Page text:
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Find Financing Here to do Business There: Export Loans for Small Business
Published on Nov 14, 2012
Read 'Find Financing Here to do Business There: Export Loans for Small Business' at 'Time to Start Up,' the small business blog by BizFilings.
As technology continues to break down barriers in communication and transportation, many small and mid-size American businesses are finding it easier to market and sell their products on an international stage. Roughly 70 percent of all U.S. exporters employ 20 or fewer people, according to the Small Business Administration.
For small business owners and those starting a business, finding the capital to launch marketing initiatives and export their products can be a daunting task. SBA provides a few financing options to help entrepreneurs develop and expand their international export business, as well as grants and funding opportunities to spur technological innovations that will help America lead the world into the new millennium.
Export Express Program
The SBA's Export Express Program offers fast loans for small businesses to get them up and moving in the global marketplace. The loans are easy to apply for, and qualification requirements are less stringent than for other similar loans. Any business that has been in operation for at least one year and can show that the loans will help improve their export operations is eligible.
Businesses can apply for funding up to $500,000. These loans can either take the form of a term loan, or a revolving line of credit, and could be put toward a variety of business-expanding opportunities.
Business owners who wish to take advantage of Export Express funding can typically go through their existing lender. This particular program allows private lenders to use their own application forms alongside the SBA's Borrow Information Form to apply for the loans.
Export Working Capital Program
Export working capital financing can be used to purchase raw materials, goods, labor and other supplies or equipment necessary to support export sales, according to a recent Trade Finance Guide from the U.S. Commerce Department. Unfortunately, many banks do not provide working capital advances on export orders, sometimes leaving small export businesses in a bind when it comes to funding.
Through SBA's EWC program, businesses can qualify for up to a 90 percent guarantee on export loans of $5 million or less. The funding can be negotiated before export sales have been completed, allowing small businesses to better negotiate payment terms, according to the SBA.
Some of the key features of the EWC program include:
Ability to support one export or multiple exports
Funding for production of goods
Increased competitiveness through better sales term negotiation
Preservation of domestic capital to ensure continued U.S. sales
Unlike the Export Express Program, applicants will not be able to seek EWC funding from their regular money lender. U.S. Export Assistance Centers are located across the country in most major cities. Professionals from the SBA, the U.S. Department of Commerce, the U.S. Export-Import Bank, and other public and private organizations are on hand to answer questions.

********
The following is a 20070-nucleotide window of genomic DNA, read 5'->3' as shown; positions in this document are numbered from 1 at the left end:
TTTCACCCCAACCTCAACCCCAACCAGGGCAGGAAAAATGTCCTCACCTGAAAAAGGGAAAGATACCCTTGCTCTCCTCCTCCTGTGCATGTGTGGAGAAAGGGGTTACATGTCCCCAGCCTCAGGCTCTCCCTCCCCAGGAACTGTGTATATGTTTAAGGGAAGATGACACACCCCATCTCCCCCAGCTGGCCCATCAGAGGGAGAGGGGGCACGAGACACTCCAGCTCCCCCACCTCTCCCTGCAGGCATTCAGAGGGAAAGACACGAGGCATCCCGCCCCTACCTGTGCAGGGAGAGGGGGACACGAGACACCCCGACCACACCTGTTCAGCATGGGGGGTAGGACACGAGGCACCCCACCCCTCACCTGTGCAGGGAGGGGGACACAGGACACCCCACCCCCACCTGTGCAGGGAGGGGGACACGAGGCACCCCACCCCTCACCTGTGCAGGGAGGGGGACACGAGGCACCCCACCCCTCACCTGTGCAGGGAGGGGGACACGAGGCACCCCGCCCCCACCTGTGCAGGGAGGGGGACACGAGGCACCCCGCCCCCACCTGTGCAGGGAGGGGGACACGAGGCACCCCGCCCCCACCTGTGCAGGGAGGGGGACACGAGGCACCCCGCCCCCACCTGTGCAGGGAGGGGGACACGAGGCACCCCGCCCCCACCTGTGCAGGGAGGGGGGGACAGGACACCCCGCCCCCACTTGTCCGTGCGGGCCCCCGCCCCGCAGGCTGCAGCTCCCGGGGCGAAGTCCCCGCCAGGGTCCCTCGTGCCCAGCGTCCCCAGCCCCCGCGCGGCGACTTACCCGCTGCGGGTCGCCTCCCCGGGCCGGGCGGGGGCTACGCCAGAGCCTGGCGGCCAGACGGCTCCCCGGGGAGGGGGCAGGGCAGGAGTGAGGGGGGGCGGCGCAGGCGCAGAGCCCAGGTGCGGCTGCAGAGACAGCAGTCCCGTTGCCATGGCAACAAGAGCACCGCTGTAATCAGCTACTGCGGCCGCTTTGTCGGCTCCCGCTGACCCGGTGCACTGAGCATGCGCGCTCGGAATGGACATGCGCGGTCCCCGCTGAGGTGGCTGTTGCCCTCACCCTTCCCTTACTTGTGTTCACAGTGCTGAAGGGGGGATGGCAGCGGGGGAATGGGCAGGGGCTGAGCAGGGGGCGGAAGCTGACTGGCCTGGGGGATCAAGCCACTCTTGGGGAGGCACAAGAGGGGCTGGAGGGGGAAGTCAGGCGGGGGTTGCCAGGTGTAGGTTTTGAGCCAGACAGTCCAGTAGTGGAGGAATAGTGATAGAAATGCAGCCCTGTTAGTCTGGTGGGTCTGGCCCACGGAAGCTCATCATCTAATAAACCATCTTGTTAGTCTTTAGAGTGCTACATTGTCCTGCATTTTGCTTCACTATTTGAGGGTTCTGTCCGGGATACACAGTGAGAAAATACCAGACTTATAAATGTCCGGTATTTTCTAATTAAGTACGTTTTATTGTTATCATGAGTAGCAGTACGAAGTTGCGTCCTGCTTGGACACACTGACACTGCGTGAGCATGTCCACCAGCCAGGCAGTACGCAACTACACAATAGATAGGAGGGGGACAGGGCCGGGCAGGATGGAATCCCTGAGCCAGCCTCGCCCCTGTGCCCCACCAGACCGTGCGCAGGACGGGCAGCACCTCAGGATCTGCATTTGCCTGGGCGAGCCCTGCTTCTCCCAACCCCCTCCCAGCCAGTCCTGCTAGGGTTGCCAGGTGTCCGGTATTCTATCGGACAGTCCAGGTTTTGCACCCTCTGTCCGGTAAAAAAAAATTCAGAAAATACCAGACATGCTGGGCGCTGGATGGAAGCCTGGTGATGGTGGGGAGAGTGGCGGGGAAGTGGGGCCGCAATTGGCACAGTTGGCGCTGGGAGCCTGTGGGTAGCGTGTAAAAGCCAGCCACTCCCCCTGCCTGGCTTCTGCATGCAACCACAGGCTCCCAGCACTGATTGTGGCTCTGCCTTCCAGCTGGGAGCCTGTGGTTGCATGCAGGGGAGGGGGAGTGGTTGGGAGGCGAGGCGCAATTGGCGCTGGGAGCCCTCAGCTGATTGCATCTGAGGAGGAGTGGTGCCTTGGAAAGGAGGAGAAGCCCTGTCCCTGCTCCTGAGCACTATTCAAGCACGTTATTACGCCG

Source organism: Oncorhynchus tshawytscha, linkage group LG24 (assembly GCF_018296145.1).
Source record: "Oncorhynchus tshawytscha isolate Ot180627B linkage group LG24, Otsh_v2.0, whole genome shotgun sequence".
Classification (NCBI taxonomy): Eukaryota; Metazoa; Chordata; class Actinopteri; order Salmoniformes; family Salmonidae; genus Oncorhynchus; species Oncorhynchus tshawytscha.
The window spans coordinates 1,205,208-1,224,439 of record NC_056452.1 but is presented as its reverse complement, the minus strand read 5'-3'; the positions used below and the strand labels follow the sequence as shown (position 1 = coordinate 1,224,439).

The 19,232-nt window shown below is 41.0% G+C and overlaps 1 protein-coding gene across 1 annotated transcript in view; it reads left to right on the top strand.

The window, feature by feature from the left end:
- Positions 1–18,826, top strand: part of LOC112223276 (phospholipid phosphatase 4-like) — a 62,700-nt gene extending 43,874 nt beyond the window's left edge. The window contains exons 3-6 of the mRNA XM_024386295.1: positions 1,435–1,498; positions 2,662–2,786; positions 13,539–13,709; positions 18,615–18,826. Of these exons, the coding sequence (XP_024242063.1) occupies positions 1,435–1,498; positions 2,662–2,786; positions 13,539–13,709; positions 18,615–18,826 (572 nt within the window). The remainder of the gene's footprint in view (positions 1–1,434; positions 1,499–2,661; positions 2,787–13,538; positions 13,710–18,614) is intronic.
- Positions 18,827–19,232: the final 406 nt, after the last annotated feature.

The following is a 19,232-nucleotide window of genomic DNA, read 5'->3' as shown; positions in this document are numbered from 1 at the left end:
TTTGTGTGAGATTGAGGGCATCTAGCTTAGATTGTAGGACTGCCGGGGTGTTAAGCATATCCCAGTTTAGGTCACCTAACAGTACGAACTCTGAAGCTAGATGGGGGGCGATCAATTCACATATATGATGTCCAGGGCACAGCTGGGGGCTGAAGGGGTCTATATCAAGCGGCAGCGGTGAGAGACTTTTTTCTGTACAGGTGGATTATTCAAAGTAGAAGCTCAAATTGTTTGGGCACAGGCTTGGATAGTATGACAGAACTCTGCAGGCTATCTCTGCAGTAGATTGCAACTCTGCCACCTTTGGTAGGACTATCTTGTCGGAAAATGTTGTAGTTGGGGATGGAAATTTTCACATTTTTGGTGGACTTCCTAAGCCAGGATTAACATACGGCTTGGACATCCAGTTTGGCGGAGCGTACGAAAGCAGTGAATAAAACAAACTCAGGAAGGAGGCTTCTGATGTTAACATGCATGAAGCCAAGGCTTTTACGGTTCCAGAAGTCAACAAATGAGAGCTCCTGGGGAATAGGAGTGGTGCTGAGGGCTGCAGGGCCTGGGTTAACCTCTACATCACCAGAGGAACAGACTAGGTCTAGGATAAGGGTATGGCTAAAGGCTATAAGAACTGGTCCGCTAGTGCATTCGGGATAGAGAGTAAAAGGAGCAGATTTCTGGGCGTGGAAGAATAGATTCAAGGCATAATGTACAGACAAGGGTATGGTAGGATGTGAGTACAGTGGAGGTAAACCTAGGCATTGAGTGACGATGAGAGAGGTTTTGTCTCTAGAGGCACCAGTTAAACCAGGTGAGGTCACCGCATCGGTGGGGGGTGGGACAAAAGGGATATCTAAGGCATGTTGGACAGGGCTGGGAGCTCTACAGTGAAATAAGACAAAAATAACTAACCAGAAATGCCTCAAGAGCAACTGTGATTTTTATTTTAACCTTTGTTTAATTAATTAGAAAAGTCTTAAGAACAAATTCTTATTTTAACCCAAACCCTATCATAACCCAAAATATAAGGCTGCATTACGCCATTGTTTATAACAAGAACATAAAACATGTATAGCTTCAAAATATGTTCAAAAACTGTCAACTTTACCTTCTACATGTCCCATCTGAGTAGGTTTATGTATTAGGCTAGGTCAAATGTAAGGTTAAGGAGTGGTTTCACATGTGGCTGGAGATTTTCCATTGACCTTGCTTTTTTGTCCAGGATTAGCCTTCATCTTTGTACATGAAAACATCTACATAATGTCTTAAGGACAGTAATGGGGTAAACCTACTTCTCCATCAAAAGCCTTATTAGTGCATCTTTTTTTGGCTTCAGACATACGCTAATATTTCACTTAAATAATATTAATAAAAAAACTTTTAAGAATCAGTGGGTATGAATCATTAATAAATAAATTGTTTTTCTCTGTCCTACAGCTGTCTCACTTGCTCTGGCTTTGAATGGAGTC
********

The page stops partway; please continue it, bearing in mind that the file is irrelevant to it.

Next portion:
International Trade Loan Program
Owners seeking fixed asset and working capital small business funding for their export enterprises can take advantage of the International Trade Loan Program. While the loans are primarily used by businesses to start or expand international trade operations, they are also available to those companies that have been adversely affected by international trade. If a small business can show it has been hurt by certain trade practices, it can apply for the loan to improve its competitive edge in the global marketplace.
According to the SBA, funds may be used for the following purposes for long-term fixed assets:
Information about the International Trade Loan Program is available through U.S. Export Assistance Centers, but applicants should go through their existing lender to determine eligibility.
Small Business Innovation Research
For companies that are looking to pioneer and export the latest technological advances, but are perhaps too small to attract venture capital investment, Small Business Innovation Research grants or Small Business Technology Transfer Program funding might be the best route. The SBIR program is highly competitive, and encourages small, privately held businesses to engage in federal research and development that might have the potential for commercialization, whether at home or in international markets. According to the SBIR website, the goals of the program are to:
Meet the needs of federal research projects
Advance innovations in technology
Stimulate the private sector by commercializing federal research and development projects
Provide opportunities for economically disadvantaged individuals to participate in innovation and entrepreneurship
From SBIR's inception in 1982 through the end of 2009 - the last year for which data is available - the program has made over 112,500 awards totaling roughly $26.9 billion.